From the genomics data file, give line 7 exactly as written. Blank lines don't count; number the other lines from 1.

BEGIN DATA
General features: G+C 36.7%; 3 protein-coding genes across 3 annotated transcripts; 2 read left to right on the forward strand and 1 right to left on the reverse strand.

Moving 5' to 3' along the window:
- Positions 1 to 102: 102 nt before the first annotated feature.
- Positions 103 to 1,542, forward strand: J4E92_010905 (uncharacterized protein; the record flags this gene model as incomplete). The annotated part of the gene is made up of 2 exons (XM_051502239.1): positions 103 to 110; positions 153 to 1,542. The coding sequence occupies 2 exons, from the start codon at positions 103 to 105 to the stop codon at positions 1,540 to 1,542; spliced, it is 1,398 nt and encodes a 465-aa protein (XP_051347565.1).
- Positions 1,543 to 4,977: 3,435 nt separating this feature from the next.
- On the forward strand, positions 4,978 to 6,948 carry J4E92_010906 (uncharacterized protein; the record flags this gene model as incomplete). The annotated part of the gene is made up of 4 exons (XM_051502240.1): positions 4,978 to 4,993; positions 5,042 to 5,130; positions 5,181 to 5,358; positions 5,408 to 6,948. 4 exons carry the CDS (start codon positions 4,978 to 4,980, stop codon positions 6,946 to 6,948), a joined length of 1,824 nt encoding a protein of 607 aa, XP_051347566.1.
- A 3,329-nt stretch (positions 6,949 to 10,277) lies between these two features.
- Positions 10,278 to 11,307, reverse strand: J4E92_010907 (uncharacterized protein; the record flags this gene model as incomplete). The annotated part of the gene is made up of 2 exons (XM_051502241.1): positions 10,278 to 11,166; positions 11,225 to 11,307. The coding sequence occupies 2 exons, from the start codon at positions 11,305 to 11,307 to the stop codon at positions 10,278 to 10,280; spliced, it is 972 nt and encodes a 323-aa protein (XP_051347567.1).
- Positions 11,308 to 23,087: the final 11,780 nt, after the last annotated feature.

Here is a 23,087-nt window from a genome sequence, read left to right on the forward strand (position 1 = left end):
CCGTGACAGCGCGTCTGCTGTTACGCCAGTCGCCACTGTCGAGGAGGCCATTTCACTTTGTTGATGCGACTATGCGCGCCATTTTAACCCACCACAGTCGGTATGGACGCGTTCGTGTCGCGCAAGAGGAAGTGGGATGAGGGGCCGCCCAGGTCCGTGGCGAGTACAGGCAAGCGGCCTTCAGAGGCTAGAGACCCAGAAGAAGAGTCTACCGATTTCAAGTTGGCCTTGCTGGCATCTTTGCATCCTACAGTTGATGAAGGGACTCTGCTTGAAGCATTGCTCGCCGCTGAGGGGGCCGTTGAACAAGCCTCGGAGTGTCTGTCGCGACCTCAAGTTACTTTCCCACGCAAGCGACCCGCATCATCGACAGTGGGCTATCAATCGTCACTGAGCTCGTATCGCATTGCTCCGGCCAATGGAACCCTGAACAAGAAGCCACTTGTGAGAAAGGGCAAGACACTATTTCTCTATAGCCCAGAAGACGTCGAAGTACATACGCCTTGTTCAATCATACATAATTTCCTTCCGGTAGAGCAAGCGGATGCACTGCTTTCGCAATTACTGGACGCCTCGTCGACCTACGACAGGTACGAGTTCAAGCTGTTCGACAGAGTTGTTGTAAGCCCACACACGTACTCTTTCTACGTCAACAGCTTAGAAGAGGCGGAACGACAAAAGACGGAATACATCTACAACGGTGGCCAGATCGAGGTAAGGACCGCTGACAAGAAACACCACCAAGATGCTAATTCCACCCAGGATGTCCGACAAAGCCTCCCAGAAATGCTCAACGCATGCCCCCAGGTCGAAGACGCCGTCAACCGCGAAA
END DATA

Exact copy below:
- A 3,329-nt stretch (positions 6,949 to 10,277) lies between these two features.